The Weirdest Ways People Have Climbed Mountains
For most people climbing a mountain is all about walking up a path, or maybe using ropes to get up the toughest parts. However, there are some people who have found other, incredibly innovative ways to do this.
Riding a Bike to Everest - From Sweden
Swedish adventurer Goran Kropp’s greatest claim to fame came in 1996. He decided to climb Mount Everest without bottled oxygen or the support of a Sherpa. To make it just a bit more difficult, he cycled 13,000km from Sweden to the starting point.
Kropp made it to the summit on his second attempt and then decided to cycle part of the way home to Sweden afterwards. A few years later, he attempted to ski unsupported to the North Pole.
The High Wire Artist
Freddy Nock is an extreme artist who walks across cable car wires and performs other stunts as he climbs mountains all over the world. With more than 20 world records to his name, he has performed astonishing feats on many mountains without the aid of safety ladders.
Perhaps his most eye-catching achievement was when he climbed 7 different mountains in as many days in a fund-raising effort on behalf of UNESCO, walking up the cable car wires on each of them.
The Man Who Climbed Ben Nevis with a Church Organ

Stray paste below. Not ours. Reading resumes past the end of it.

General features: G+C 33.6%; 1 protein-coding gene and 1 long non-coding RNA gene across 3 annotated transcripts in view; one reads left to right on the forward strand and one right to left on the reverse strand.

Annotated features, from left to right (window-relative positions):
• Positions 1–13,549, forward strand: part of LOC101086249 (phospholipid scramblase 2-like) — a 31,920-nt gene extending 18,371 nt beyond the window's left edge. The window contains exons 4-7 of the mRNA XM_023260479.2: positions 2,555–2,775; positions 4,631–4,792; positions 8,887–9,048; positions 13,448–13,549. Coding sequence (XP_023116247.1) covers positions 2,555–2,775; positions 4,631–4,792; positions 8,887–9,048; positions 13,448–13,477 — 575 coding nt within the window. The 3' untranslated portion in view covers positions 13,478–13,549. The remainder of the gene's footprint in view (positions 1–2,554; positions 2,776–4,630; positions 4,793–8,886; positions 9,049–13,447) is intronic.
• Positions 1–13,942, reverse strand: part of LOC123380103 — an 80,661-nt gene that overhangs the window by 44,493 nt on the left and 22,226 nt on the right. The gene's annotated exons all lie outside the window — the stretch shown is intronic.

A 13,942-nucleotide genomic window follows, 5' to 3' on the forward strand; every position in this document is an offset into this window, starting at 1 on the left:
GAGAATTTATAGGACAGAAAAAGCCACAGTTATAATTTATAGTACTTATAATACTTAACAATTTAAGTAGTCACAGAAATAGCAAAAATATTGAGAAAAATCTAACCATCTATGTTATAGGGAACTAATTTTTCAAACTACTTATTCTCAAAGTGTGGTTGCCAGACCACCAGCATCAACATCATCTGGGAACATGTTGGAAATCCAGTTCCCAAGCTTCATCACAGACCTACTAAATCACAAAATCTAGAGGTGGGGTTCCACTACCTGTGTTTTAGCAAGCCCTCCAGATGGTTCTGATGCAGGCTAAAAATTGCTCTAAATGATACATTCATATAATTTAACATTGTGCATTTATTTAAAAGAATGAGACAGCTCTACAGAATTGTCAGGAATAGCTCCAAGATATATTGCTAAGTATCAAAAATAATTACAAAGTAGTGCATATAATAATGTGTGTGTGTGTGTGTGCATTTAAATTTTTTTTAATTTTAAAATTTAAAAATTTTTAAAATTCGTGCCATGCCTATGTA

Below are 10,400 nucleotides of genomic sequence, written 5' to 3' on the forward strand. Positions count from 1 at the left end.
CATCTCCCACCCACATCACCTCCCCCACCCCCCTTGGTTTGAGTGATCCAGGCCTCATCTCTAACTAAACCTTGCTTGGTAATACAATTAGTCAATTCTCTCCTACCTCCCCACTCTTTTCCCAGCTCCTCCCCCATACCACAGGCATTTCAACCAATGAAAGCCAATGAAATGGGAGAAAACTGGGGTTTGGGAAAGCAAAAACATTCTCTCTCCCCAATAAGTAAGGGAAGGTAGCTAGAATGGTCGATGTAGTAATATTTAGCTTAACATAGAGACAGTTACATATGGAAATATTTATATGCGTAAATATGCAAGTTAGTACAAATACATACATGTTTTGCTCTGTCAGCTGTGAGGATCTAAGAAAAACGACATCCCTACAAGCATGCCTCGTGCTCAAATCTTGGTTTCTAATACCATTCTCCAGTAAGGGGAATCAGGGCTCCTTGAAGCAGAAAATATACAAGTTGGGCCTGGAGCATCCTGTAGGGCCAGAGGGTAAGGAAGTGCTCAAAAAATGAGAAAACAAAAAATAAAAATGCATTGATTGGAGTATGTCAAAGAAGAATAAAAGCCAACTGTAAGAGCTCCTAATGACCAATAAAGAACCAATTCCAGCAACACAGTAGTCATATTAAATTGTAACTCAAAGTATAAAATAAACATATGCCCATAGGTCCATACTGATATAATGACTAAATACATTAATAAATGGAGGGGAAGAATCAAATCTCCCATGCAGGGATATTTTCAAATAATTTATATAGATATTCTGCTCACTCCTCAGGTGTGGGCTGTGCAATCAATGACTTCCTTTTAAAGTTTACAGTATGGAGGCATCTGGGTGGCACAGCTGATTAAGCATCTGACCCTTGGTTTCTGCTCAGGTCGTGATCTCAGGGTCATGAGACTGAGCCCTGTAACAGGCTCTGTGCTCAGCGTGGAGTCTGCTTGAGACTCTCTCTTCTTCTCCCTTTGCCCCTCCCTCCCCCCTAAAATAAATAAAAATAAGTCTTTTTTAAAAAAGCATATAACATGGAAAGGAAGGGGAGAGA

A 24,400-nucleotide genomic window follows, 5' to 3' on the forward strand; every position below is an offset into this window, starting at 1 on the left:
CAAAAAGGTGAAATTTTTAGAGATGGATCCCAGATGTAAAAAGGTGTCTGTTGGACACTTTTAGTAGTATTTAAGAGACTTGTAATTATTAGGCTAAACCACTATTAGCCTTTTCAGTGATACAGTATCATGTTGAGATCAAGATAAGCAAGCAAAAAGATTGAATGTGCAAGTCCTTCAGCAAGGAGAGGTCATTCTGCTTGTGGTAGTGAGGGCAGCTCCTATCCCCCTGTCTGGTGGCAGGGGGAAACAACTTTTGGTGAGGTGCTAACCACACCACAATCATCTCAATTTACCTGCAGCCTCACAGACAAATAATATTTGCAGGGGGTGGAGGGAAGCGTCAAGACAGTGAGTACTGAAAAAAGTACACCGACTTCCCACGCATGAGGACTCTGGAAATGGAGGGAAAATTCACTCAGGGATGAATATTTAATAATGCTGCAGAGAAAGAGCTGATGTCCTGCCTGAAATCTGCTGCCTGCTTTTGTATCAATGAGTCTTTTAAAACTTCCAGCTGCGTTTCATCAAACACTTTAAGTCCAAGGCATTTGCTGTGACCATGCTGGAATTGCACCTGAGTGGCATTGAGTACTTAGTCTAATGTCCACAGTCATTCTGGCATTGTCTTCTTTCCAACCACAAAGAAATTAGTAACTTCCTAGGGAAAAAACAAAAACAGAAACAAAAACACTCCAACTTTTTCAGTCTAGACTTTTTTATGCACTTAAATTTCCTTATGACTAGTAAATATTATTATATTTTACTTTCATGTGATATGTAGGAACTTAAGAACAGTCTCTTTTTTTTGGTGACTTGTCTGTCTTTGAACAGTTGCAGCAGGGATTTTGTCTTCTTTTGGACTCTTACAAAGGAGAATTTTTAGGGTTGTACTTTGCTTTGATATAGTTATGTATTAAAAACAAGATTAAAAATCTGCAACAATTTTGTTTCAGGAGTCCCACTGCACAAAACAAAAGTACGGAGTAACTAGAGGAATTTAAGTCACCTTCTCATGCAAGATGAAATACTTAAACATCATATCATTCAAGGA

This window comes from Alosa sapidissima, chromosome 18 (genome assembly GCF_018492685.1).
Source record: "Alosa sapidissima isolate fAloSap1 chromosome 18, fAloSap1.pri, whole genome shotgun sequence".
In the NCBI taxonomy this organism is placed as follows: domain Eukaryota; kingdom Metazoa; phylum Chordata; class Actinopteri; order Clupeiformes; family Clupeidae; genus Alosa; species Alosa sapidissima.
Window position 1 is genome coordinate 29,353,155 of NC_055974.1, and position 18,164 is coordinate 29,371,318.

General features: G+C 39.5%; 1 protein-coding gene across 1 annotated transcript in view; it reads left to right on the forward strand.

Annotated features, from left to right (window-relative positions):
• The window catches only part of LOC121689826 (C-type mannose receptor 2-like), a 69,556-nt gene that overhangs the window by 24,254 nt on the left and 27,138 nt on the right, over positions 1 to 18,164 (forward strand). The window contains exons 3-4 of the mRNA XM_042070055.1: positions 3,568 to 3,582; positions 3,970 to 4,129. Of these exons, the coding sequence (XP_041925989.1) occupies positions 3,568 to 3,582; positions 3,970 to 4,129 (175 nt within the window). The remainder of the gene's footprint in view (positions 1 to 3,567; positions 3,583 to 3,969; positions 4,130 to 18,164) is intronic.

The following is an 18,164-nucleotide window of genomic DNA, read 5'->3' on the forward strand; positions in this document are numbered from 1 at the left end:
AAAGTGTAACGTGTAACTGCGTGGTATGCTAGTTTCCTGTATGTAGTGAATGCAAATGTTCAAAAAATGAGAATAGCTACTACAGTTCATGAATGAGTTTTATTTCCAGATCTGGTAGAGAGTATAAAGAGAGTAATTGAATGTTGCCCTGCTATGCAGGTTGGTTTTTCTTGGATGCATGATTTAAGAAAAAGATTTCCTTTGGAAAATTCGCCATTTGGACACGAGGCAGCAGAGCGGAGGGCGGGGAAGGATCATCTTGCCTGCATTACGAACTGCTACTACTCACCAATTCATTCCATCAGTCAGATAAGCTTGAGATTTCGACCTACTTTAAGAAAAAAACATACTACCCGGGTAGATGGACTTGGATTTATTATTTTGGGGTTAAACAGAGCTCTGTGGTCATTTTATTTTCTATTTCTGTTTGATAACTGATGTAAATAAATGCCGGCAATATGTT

The discovery of the remnants of a piano at the top of Ben Nevis in 2006 caused a bit of a stir, as people wondered how on Earth it could have got there. The mystery was resolved when Kenny Campbell claimed that it was probably the 226lb church organ that he had left there many years before.
Campbell claimed to have carried it up the UK’s tallest mountain in 1971, having earlier attempted to take up a piano. He also said that he had climbed to the top with a plough, a boat and a beer barrel. Campbell had returned for the organ, but it seems that someone had hidden it under a stone cairn in the mean-time.
He Pushed a Sprout up Snowdon with His Nose
Stuart Kettell found a unique way to raise money for Macmillan Cancer Support in 2014. He decided to go up the highest mountain in Wales while pushing a small vegetable in front of him with his nose all the way to the top.
He finally made it to the summit of Snowdon after 3 gruelling days on his hands and knees, by which time he was on his 22nd sprout. Kettell said that the effort had left him sore all over, but he raised £5,000 for charity.
Climbing Everest with Very Few Clothes On
This latest attempt was unsuccessful, but you have to admire the effort that went into it. Dutchman Wim Hof decided to climb Mount Everest in 2007 wearing just a pair of shorts and shoes.
Known as the Ice Man, Hof managed to get as high as an altitude of 6,700 metres above sea level before the extreme cold forced him to give up.